Most people know that in our current arrangement, young men tend to receive the priesthood at age 12, when they are ordained to the office of Deacon in the Aaronic priesthood. This has been the case only since the 1880’s or so, according to this fascinating Journal of Mormon History article. (That page it opens to isn’t blank. You just have to scroll to see the text.)
What we don’t really have is a good definition of priesthood in terms of offices or ritual. For those readers mumbling “uh, yes we do,” let me confuse the issue for you.
First, we know that “priesthood” is not synonymous with “priesthood office,” according to D&C 107:1-5.
Second, in terms of etymology, “priesthood” means something like “the condition or status of being a priest; the order of priest.”
Third, the biblical way one becomes a priest is not by laying on of hands. (At least, we have no record of Aaron undergoing laying on of hands.)
Rather, according to Exodus 29 and Leviticus 8, it involves a ceremony of ritual purification, entering into sacred ground within the temple boundaries, being washed, anointed, clothed in priestly clothing, “filling the hand,” and some other things. We certainly don’t do that with 12-yr olds (anymore), although we do something similar with adults.
(It has been pointed out in print that if one goes by the Biblical standard, than the LDS Church has de facto female priests who are not ordained to any particular office.)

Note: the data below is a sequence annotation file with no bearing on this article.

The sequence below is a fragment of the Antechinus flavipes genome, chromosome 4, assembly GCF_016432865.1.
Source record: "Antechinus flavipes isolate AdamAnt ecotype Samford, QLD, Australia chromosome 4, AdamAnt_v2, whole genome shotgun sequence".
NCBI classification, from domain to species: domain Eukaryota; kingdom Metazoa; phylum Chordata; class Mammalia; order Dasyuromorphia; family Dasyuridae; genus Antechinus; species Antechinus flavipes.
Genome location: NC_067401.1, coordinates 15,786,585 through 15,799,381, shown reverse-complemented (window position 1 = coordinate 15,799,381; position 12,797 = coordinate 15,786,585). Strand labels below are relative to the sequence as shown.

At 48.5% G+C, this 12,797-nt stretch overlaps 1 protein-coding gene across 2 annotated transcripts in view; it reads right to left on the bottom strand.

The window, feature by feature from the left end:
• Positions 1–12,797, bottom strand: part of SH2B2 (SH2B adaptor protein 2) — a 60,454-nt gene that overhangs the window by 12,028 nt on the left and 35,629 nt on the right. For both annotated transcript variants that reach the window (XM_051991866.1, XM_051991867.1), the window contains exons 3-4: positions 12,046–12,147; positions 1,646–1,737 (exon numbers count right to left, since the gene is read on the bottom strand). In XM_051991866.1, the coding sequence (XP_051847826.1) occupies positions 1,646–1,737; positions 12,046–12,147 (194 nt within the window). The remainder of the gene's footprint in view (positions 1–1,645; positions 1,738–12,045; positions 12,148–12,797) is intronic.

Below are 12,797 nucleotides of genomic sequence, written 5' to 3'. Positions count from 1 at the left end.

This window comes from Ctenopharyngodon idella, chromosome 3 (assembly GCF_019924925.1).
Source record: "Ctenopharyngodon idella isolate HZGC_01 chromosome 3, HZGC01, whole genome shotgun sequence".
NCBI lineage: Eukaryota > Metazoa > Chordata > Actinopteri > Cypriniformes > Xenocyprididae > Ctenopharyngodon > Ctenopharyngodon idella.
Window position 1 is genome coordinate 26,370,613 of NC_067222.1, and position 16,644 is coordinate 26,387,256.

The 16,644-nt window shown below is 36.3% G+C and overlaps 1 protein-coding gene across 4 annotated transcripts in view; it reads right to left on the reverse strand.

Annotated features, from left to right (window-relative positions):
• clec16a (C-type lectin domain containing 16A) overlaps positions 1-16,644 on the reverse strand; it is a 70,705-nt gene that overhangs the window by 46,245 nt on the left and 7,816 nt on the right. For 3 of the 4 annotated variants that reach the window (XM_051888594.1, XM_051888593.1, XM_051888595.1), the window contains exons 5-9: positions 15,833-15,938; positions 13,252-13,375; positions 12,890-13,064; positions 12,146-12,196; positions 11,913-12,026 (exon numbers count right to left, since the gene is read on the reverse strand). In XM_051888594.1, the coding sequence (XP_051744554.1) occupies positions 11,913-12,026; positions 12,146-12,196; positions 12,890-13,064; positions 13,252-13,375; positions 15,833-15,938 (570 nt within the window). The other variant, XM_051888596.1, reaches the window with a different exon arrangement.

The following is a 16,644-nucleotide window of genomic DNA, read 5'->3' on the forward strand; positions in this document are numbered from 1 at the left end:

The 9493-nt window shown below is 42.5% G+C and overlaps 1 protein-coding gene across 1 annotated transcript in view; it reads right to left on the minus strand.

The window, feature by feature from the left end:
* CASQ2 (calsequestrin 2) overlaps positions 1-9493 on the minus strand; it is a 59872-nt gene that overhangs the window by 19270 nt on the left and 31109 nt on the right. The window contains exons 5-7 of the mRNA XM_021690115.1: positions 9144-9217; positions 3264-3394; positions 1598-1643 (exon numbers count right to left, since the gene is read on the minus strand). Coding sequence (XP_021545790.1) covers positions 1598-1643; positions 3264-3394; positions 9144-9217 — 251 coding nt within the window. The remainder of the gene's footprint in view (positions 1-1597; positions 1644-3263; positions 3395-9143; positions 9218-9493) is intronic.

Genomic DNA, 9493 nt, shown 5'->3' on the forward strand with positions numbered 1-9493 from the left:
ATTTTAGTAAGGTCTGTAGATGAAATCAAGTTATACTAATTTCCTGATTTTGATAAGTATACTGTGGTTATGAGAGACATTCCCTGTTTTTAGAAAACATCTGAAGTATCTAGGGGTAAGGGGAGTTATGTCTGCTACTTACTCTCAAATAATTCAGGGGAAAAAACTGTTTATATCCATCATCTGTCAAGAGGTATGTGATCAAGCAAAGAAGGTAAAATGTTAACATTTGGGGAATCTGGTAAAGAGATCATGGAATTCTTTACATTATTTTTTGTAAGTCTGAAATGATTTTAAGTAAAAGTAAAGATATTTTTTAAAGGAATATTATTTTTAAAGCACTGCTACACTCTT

The OED notes in its definition of priesthood that it can also refer to “Priests collectively; a body of priests.” That certainly applies to the 12-year old, who, upon being ordained, joins that collective body of males. But it doesn’t provide us a good definition of priesthood with regard to the offices and LDS rituals.
Some of the semantic issue here is due to the LDS doctrine of priesthood as some kind of authority instead of priesthood as service (ie. teaching and performance of ritual). That is, the usual definition of priesthood given is “the authority to act or speak for God,” but that definition is not entirely consistent with the role of priests in the Bible. Nota bene, I’m not saying it’s wrong. I’m just saying that we view things differently today. Our view of priesthood (definition, responsibilities, offices) doesn’t map very well onto the OT, the NT or the Book of Mormon.
Food for thought.